The management plan, agreed upon in the first 25-year contract and controlled through technical assistance, specifies light thinnings every 5 years starting at about 10 years of age. Thinnings improve the forest stand while providing the farmer income through their sales. Reduced impact logging and frequent light thinnings should leave the stand in good condition to maintain a high level of carbon sequestration. Income from this source, according to our studies, may exceed that from raising cattle, income that begins with grants from the day the farmer signs the contract.

The U.S. emitter

In this model, the emitters of CO2 in the U.S. fund demonstration projects in which the cost to sequester a metric ton of CO2 is estimated at about $10. We estimate that this hectare can sequester about 20 to 30 tons of CO2 per hectare each year on the average during the 25-year contract RTT signs with the farmer for each project on behalf of the emitter.

A hectare (2 ½ acres) of this forest requires a one-time, up-front donation of $5,000 for the following: a grant of $1,500 to the farmer for his costs in establishing the forest, $2,000 for the first 4 years of technical assistance and management to establish the forest, and $1,500 to be set aside for long-term management and early insurance.

The sequestered carbon, a function of the measurable forest biomass, is a legal offset to existing carbon emissions in the U.S. Offsets balance specific levels CO2 emissions from your home, a school building, factory or fleet of cars, for instance. Sequestration in this program can be registered in the name of the U. S. emitter with the Energy Information Agency of the DOE in Washington.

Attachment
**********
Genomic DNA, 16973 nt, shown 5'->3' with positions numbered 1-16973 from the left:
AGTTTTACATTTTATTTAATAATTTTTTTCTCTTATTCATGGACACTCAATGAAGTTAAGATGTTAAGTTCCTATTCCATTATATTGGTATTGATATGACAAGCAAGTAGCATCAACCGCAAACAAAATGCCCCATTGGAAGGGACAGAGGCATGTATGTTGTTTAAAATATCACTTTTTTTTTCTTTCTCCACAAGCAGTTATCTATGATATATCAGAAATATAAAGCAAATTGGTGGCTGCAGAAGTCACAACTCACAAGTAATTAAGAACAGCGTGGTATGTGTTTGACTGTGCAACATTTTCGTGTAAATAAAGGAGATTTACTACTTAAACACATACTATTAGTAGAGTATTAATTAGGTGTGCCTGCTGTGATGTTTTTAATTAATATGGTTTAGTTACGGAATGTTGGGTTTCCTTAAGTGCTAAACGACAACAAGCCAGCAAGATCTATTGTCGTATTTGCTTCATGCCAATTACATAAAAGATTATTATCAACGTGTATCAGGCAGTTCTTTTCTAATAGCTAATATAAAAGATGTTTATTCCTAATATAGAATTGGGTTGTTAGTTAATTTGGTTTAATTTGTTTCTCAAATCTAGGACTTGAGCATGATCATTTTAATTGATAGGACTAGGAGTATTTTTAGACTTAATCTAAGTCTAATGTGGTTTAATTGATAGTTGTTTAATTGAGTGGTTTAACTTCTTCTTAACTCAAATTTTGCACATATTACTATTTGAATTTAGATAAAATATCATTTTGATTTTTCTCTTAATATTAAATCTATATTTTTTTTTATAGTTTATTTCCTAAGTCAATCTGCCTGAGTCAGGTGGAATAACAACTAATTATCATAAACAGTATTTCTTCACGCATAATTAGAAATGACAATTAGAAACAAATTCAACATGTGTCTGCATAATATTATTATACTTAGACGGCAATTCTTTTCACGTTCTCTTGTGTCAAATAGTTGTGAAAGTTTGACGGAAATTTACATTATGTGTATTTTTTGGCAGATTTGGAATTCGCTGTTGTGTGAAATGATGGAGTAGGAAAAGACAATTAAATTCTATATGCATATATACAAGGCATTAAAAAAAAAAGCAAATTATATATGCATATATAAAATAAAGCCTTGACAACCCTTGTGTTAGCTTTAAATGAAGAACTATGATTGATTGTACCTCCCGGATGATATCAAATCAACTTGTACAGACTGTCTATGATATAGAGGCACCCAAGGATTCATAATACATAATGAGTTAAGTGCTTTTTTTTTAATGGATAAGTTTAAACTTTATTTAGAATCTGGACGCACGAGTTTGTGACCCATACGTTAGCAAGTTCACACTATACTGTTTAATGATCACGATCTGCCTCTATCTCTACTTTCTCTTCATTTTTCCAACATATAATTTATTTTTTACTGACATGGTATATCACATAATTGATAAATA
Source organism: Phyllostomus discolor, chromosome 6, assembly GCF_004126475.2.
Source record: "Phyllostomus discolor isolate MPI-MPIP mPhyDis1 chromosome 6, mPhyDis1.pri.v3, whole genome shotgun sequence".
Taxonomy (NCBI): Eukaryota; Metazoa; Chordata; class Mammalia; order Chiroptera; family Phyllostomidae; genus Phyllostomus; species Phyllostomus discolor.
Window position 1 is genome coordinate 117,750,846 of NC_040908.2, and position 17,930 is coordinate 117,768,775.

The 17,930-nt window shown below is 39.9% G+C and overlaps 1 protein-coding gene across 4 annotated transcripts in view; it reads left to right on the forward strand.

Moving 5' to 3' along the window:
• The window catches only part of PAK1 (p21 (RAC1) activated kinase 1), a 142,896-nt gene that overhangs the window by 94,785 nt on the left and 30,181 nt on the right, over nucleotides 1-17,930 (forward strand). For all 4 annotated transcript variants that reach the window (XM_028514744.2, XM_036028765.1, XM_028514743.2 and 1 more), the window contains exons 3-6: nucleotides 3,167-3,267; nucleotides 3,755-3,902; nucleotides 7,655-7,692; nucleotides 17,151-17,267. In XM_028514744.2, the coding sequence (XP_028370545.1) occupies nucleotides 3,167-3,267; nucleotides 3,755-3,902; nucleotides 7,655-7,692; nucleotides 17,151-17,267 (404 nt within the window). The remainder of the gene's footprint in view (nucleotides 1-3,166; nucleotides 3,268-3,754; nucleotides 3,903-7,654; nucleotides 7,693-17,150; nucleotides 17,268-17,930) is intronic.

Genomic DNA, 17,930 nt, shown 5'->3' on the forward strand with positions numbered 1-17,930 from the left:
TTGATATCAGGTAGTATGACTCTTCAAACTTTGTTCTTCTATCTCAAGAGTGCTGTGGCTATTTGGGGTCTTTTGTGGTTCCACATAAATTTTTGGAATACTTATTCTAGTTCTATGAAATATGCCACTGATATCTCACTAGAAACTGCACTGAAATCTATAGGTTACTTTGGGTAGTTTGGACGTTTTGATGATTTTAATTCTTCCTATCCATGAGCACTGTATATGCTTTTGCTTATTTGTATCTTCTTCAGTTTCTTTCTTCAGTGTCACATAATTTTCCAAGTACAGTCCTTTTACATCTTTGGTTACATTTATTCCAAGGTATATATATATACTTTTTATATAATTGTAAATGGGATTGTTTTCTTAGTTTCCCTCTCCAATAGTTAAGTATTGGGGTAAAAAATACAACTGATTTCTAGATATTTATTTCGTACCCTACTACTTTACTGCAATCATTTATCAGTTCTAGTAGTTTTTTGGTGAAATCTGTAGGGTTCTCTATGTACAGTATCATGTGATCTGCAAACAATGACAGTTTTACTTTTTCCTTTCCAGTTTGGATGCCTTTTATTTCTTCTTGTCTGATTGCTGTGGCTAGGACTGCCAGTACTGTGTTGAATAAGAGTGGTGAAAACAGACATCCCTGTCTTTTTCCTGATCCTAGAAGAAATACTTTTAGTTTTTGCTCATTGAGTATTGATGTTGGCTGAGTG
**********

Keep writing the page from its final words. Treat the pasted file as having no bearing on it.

Most New England states have developed greenhouse gas management plans. The RTT Model is approved for the Connecticut State Plan, one more tool to manage its carbon emissions.

This Model envisages developing a forest stand that indefinitely stores carbon from having processed 1,500 to 2,000 tons of CO2 per hectare. Research measurements have shown that a stand of this volume can still produce from 40-50 m3 of wood per ha per year.

Long-term carbon storage We expect the carbon to be stored indefinitely in economic and sustainable stands. In the RTT program farmers are learning to cultivate wood as a sustainable crop. The farmer will become a producer of high-quality logs suitable for local use and perhaps for export. After the first 25-year contract, the farmer eventually becomes a producer of carbon credits for sale on the open market, a new farm product.


RTT is presently testing mixtures of native tree species and plants that may be added to the forest stand to increase biodiversity. Most of the trees used also produce food and shelter for wildlife. In certain cases natural forest is left adjacent to the carbon-offset forests, a source of biodiversity. Howler monkeys sometimes inhabit the natural forests next to our carbon-offset forests in Costa Rica.


This is an applied research program to learn and demonstrate how to sequester and store U.S. CO2 emissions in new tropical farm forests. Risks include, but are not limited to, insect damage, fire, inappropriate farmer management, inability to fund long-term management, wind storms, disease and political adjustments. Rates of sequestration vary according to site quality and management.


In the U.S., we are working with over 50 New England emitters, including The Mohegan Tribal Nation, Connecticut College, The Superior Nut Co. and the Connecticut Municipal Electric Energy Cooperative, schools, Rotary Clubs and individuals. Cooperators in Costa Rica include farmers, the Cantonal Agricultural Center in Turrialba, CATIE, EARTH and the Costa Rican government.


RTT welcomes partners to join our program to reforest the tropics. For more information, contact us.